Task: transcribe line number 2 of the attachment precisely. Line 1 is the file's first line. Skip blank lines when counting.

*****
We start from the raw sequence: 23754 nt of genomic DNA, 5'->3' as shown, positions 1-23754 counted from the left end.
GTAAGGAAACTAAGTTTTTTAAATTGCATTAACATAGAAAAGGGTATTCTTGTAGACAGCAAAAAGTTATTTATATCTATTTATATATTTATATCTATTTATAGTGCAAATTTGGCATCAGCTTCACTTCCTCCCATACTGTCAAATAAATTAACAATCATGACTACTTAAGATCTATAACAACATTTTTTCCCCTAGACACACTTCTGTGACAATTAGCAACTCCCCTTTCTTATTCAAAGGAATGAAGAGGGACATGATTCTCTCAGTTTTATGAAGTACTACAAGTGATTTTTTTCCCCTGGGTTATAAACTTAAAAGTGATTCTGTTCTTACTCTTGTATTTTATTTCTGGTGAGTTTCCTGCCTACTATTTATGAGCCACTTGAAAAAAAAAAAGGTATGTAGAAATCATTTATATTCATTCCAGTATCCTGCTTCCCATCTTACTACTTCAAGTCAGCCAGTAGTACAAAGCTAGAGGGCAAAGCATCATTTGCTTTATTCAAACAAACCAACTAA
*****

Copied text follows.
GTAAGGAAACTAAGTTTTTTAAATTGCATTAACATAGAAAAGGGTATTCTTGTAGACAGCAAAAAGTTATTTATATCTATTTATATATTTATATCTATTTATAGTGCAAATTTGGCATCAGCTTCACTTCCTCCCATACTGTCAAATAAATTAACAATCATGACTACTTAAGATCTATAACAACATTTTTTCCCCTAGACACACTTCTGTGACAATTAGCAACTCCCCTTTCTTATTCAAAGGAATGAAGAGGGACATGATTCTCTCAGTTTTATGAAGTACTACAAGTGATTTTTTTCCCCTGGGTTATAAACTTAAAAGTGATTCTGTTCTTACTCTTGTATTTTATTTCTGGTGAGTTTCCTGCCTACTATTTATGAGCCACTTGAAAAAAAAAAAGGTATGTAGAAATCATTTATATTCATTCCAGTATCCTGCTTCCCATCTTACTACTTCAAGTCAGCCAGTAGTACAAAGCTAGAGGGCAAAGCATCATTTGCTTTATTCAAACAAACCAACTAA